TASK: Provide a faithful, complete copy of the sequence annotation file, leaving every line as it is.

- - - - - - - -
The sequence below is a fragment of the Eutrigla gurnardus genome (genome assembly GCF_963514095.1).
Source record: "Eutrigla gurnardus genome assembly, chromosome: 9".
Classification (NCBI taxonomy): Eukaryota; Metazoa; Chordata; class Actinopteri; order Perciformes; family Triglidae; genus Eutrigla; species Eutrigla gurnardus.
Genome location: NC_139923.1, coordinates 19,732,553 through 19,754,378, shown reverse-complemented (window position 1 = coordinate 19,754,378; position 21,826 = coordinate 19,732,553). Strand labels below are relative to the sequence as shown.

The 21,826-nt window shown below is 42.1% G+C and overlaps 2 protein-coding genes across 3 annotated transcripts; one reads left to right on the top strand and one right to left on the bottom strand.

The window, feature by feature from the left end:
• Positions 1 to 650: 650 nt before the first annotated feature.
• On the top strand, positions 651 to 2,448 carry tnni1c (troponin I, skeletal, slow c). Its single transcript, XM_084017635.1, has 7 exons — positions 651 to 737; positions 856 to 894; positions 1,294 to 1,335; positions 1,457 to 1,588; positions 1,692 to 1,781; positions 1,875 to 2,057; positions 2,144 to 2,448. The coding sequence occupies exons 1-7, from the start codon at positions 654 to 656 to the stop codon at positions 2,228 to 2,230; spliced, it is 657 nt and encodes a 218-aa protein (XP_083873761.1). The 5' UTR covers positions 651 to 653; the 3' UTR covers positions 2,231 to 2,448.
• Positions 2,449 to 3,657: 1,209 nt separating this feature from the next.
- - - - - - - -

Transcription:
The sequence below is a fragment of the Eutrigla gurnardus genome (genome assembly GCF_963514095.1).
Source record: "Eutrigla gurnardus genome assembly, chromosome: 9".
Classification (NCBI taxonomy): Eukaryota; Metazoa; Chordata; class Actinopteri; order Perciformes; family Triglidae; genus Eutrigla; species Eutrigla gurnardus.
Genome location: NC_139923.1, coordinates 19,732,553 through 19,754,378, shown reverse-complemented (window position 1 = coordinate 19,754,378; position 21,826 = coordinate 19,732,553). Strand labels below are relative to the sequence as shown.

The 21,826-nt window shown below is 42.1% G+C and overlaps 2 protein-coding genes across 3 annotated transcripts; one reads left to right on the top strand and one right to left on the bottom strand.

The window, feature by feature from the left end:
• Positions 1 to 650: 650 nt before the first annotated feature.
• On the top strand, positions 651 to 2,448 carry tnni1c (troponin I, skeletal, slow c). Its single transcript, XM_084017635.1, has 7 exons — positions 651 to 737; positions 856 to 894; positions 1,294 to 1,335; positions 1,457 to 1,588; positions 1,692 to 1,781; positions 1,875 to 2,057; positions 2,144 to 2,448. The coding sequence occupies exons 1-7, from the start codon at positions 654 to 656 to the stop codon at positions 2,228 to 2,230; spliced, it is 657 nt and encodes a 218-aa protein (XP_083873761.1). The 5' UTR covers positions 651 to 653; the 3' UTR covers positions 2,231 to 2,448.
• Positions 2,449 to 3,657: 1,209 nt separating this feature from the next.